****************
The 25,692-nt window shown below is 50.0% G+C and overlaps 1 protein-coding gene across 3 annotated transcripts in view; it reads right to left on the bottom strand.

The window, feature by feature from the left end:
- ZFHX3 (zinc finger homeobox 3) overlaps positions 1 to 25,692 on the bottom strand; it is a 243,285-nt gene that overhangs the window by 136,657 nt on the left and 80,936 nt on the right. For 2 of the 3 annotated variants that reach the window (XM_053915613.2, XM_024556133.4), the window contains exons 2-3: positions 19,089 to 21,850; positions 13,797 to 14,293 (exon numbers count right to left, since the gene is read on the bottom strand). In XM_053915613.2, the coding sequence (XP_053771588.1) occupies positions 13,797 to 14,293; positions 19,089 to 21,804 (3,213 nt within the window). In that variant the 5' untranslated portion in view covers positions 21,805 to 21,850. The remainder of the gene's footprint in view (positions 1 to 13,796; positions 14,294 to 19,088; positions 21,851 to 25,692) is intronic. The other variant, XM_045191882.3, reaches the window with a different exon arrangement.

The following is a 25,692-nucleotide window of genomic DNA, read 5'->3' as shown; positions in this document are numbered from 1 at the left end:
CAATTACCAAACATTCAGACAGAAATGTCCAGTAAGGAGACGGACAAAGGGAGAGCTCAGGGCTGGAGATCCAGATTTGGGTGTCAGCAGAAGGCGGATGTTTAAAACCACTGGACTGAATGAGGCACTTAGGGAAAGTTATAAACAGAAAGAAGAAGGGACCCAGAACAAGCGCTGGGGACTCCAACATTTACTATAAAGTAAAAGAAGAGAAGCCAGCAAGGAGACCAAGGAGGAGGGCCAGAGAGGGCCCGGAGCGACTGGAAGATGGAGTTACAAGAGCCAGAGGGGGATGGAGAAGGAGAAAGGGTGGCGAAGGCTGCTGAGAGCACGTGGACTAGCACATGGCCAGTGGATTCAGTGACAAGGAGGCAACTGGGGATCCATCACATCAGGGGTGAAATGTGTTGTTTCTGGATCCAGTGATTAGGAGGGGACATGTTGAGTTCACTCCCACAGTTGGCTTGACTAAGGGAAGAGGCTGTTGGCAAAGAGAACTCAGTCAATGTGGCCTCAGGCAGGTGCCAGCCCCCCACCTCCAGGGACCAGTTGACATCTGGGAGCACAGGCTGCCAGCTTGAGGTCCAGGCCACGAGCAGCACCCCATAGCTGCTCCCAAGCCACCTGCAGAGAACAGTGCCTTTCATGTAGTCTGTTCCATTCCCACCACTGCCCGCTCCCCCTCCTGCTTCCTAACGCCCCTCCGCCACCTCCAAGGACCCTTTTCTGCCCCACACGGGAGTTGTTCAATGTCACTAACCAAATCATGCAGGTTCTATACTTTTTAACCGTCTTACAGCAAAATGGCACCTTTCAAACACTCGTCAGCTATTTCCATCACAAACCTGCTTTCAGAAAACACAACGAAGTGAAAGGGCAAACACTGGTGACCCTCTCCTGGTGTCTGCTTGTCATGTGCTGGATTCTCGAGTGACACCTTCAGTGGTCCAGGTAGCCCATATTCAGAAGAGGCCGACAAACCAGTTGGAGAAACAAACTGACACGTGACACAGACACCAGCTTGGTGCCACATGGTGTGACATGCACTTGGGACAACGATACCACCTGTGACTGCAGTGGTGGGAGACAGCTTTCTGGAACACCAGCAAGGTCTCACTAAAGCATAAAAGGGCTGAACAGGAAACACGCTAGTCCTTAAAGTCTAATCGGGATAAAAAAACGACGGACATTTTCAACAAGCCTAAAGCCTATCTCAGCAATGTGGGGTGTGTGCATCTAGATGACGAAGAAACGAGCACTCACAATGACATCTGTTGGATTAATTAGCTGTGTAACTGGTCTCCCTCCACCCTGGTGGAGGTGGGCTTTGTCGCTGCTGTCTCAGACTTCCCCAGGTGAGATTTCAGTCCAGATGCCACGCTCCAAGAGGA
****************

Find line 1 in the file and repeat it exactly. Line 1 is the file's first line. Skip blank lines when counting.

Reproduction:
The 25,692-nt window shown below is 50.0% G+C and overlaps 1 protein-coding gene across 3 annotated transcripts in view; it reads right to left on the bottom strand.